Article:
There is something deeply satisfying about parades. The anticipation among crowds of people standing hip to hip with children delicately propped on broad shoulders, all eager to hear the very first beat of the drum resonating inside their chests. I love seeing eyes grow wide as saucers as brightly colored faces beam smiles of excitement as each member of the parade takes on a persona they can only embody once throughout the year. Parades bring out a raw energy, an intensity that pulses throughout the crowd, because no matter how many times you see a parade, there is always an element of the unknown.
Last night, Ryan and I ventured out to our quiet streets of Terrassa to take in our first La Cabalgata de Reyes Magos. Having spent the last three holidays abroad in either the States or Norway, we’ve missed the festivities and felt that time had finally come for us to bundle up tight against the frigid wind and embrace the biggest night of the Spanish New Year: the celebration of when the 3 Kings – Melchor, Gaspar, and Baltasar – arrive into town with their entourage of pages to bring gifts of gold, frankincense and myrrh to Jesus.
And although I am not a religious person, the idea of joining the community together in celebration is always appealing to me. I love when barrios pool their funds and resources together for the benefit of their citizens, so that everyone may find a ounce of hope and joy, and god forbid, imagination in their day. But what I failed to grasp, watching cold little mittened hands hold out their knitted caps like nets was the barrage of brightly colored hard candy being thrown by the bucketful at the crowd. While minding your own business, you’re suddenly pegged with hundreds of hard candy from each and every passing float. And we’re not talking, “here’s some candy little one”, with hands held out in gentle acceptance. Nope, we’re talking full on machine gun raid of candy hitting you like a rain of hail.
This year, Barcelona spent 400,000 euros to create a caravan consisting of 350 artists, 70 technicians, 310 students from the music and dance schools to travel a 650 meter route throughout the city throwing…..15,000 kilos of candy. And if this isn’t mind boggling enough, Madrid spent 950,000 euros, 350,000 less than last year as a result of the recession, contracting 257 cleaning machines and 300 employees to clean up the piles of hard candy smashed into the pavement.
Ahhh, but that’s not all, not only do you have welts from sky falling candy, making you sorely wish you had brought goggles and helmet, but you also have a nice long line of camel, elephant and horse poop to complete the adventure. But does that disway parade goers of vacuuming up the city with a desire to collect as much candy as humanly possible? Not a chance! The only places where you actually see candy is where they have been laid to rest by smashing animal hooves, car tires or stampeding feet. Whatever else looks relatively edible is quickly swiped up by grandparents, parents and children alike into heavy plastic sacks of loot. If I were a candy girl, I swear this would be my favorite day of the year!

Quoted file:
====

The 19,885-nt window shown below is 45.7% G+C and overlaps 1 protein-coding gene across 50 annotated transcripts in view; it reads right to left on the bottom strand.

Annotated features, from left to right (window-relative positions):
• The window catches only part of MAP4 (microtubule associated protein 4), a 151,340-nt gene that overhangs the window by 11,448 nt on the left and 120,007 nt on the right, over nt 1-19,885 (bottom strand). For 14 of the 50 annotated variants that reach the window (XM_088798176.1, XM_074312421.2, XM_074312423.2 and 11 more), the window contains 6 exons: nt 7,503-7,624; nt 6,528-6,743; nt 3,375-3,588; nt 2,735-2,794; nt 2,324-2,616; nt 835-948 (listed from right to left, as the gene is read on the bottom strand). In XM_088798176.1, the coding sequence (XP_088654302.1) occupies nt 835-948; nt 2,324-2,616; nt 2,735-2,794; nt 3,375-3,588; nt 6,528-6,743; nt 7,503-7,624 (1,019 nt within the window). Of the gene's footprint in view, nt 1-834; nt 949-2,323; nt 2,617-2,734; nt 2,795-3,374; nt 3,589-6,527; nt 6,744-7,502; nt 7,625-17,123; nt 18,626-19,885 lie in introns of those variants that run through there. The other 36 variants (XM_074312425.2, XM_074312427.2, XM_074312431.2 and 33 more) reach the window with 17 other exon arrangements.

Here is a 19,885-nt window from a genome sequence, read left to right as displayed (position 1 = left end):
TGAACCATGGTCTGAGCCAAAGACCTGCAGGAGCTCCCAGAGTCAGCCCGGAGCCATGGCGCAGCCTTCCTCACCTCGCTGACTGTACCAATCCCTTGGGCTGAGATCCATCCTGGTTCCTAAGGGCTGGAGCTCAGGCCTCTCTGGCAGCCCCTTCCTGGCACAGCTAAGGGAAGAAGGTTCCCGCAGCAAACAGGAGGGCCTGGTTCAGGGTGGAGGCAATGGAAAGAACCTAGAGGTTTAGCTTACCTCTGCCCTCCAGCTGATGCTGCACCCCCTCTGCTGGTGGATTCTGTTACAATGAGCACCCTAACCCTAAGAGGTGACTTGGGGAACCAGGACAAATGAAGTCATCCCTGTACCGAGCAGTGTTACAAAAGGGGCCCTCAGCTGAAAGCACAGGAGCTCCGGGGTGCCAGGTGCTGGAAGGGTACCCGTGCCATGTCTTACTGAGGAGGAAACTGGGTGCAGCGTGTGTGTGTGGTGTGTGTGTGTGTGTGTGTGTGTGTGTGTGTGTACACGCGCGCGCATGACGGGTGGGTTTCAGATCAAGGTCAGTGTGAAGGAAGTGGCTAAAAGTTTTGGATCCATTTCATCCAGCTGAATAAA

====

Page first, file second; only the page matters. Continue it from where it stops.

For those of you viewing the photos or Youtube video link of the parade, you may be a little curious why 1/3 of the caravan is painted in black faces. As Americans, we can tell you that this moment was a little disturbing (history of Black Face), despite the gaiety of the celebration. As legend has it, Rey Baltasar was of Egyptian descent, making his entourage of similar origin. Now, as many Spaniards have much lighter skin, they can either ask for volunteers among the hundreds of thousands of Africans, or Middle Easterners, who are hanging out in Spain to take the part, or they can paint their skin dark. And although I realize that no harmful intentions were displayed in their costuming, it does make me wonder why they wouldn’t want to invite their southern brethren to join in the festivities? Then again, maybe they did extend the invitation, but there were no takers – doubtful but possible.
The rest of the celebration consists of kids running back home, laying out their shoes (no stockings) on the window pane where the kings will magically teleport themselves through the window with their camels and fill up their shoes with small gifts. I trust the smart kids have collected Dad’s moonboots from the back mudroom in desperate hope that size will matter. Then, so as not to piss off the kings, children lay a leaf on the table under a bottle of cava and Turrón (traditional almond dessert), followed by a bowl of water and fruit peelings for the camel. The issue comes to my mind, however, which Cava do you give the Three Kings, and how agile are they to get through your window after drinking the 2,345,000 bottle.
Come morning, children historically expected the Kings to leave presents around the creche, but with the commercialization of Christmas, most families now place their gifts under the tree. Mind you, Christmas is still celebrated here, but traditionally small gifts are exchanged on the 25th, while your big mother of all gifts are exchanged today. This is then followed by the Roscón cake, which is a round egg and flour cake filled with dried fruit and two charms. Although variable, one charm is a figurine which gives the founder the title of “King” for the day. The second figurine is the “haba” or bean, which determines who will buy the rocio next year.Ã‚Â Evidently, there is a common practice of descretely swallowing the bean as well 😉
So there you have it, La Cabalgata de Reyes Magos and El Dia del Reyes, two traditions that have afforded us even more holiday time in Spain. Lucky us!
For more photos of La Cabalgata de Reyes Magos, check out Ryan’s photos here.
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